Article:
Source: Journal of Jewish Education
In this paper, we present data from the most recent wave of the Longitudinal Study of Young Jews Raised in Conservative Synagogues. Participants were part of the b'nai mitzvah class of 1994–1995 (or, the year 5755 in the Hebrew calendar) and members of Conservative synagogues in the US and Canada. Approximately 400 panel members took part in this follow-up. We explore the degree to which adolescents’ educational experiences carry weight into adulthood, specifically as parents making educational choices for their own children, with particular interest in the role of gender.
Results show that respondents attribute a variety of lasting effects to their past Jewish education, particularly those receiving formal education. Correlations were stronger for females than for males. One’s past affective appraisal of one’s Jewish education appears to be associated as well, as does marital status (interfaith or not). Results are discussed in terms of the social-affective goals of Jewish education and parental decision-making.
The current analysis investigates dimensions of the educational lives of the participants in this longitudinal study, both the impact of their own education and the choices they are making for their own children. For the latter, we pay particular attention to the decisions of interfaith families.
(1) How do participants retrospectively evaluate their Jewish education growing up?
(2) To what extent do adolescents’ educational experiences carry weight into adulthood, specifically as parents making educational choices for their own children?
(3) How lasting are the effects of adolescents’ enjoyment of their own Jewish education and the type of experiences they had?
(4) The 5755 Bar/Bat Mitzvah Class of 5755 was raised with similar Jewish educational possibilities for girls and boys. Is the gender of the Jewish parent important when making educational choices for her/his children in intermarried families?
The paper utilizes data both from the surveys conducted from 1995 to 2018 as well as from in-depth conversations with participants in 2003 as college students, discussing their Jewish education, and in 2019 as parents, explaining their choices for their children. Participants’ narratives augment the survey findings. The family stories illuminate how the experiences of Jewish millennials as parents have shifted when compared with their own childhood and upbringing.
Findings and discussion
On a very basic level, we were pleasantly surprised by the openness of our subjects to discussing their innermost thoughts and feelings about their Jewish journeys. Their lack of participation in synagogue life should not be mistaken for a lack of caring. They do care and they have strong, complex feelings about their own Jewishness and how to raise their children. Our findings indicate that respondents, in most cases, see the continued relevance of their past Jewish educational experience. In particular, many attribute to their past education a knowledge of Jewish holidays and rituals. Large numbers also report their past Jewish educational experiences as providing them with a sense of belonging, values, and guidelines for a meaningful life. The overall affective experience at the time seems to play an important role in mediating the perceived impact of past Jewish education. Those who found the experience to be more positive at the time are more likely to endorse its impact in the long-term.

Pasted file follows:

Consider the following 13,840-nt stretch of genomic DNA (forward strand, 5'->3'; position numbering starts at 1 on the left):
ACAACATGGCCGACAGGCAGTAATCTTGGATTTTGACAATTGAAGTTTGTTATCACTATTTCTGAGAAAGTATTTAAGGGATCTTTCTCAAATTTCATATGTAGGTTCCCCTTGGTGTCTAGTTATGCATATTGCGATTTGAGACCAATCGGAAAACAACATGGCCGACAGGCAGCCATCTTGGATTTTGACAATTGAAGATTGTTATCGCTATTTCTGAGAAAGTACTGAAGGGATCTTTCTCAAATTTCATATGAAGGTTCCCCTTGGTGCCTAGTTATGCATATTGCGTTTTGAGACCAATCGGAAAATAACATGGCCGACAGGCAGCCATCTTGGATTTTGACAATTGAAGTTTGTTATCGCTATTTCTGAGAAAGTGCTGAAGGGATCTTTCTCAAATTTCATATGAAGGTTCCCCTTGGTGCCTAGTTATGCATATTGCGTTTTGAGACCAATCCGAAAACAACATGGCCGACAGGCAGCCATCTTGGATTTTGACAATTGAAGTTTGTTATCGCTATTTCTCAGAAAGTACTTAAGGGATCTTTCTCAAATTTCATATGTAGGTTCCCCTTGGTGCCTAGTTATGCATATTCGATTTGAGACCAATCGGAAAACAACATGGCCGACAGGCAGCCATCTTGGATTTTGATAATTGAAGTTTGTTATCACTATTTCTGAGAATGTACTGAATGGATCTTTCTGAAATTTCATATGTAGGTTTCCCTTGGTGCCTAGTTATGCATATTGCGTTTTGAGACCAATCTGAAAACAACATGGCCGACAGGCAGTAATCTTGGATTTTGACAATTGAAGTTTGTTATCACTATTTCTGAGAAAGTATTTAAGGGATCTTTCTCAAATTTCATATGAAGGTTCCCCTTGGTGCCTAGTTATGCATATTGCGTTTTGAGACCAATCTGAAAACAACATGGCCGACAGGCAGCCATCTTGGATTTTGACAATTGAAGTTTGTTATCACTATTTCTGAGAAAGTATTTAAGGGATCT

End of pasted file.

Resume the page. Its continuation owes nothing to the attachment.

Our findings add further support for the intertwining of the two aspects: respondents look back to their Jewish educational experiences as sources of learning about holidays and rituals, and the emotional valence of the experience shows long-term impact. As a field, we must counter our tendency toward bifurcation of education and its socio-affective context (Kress, 2014) and push for education that is engaging and engagement that is educational.
While many participating members from the bar/bat mitzvah cohort have distanced themselves from their upbringing and do not consider themselves as part of the Conservative Movement, they have not distanced themselves from Judaism. Our findings, consistent with other studies, show differences in Jewish educational choices between in-married and intermarried Jewish parents. The children of this cohort of millennials will most likely have less Jewish engagement than their parents had in their childhood and adolescence. But both survey data and personal stories show that many young parents hope in their own ways to instill Jewish values in the next generation.
This rich data set provides many future pathways for research. Past research has suggested that the quality of parental relationships, as well as gender roles within those relationships, play a role in the transmission of religiosity across generations (Myers, 1996). Further research can focus on the manifestation of this trend in our cohort as well. As all respondents started out in families affiliated with Conservative synagogues, there is also room to explore issues related to denominationalism.
Many of the children of our millennial parents are still toddlers. As they mature, and as more participating members from the bar/bat mitzvah cohort become parents, there will be other educational choices to monitor and explore. Continuing the longitudinal study could be fruitful for understanding parental preferences and needs.
Kress, J. S. (2014). Experiential Jewish education has arrived! Now what? Journal of Jewish Education, 80(3), 319–342. https://doi.org/10.1080/15244113.2014.937202
Myers, S. M. (1996). An interactive model of religiosity inheritance: The importance of family context. American Sociological Review, 61(5), 858–866. JSTOR.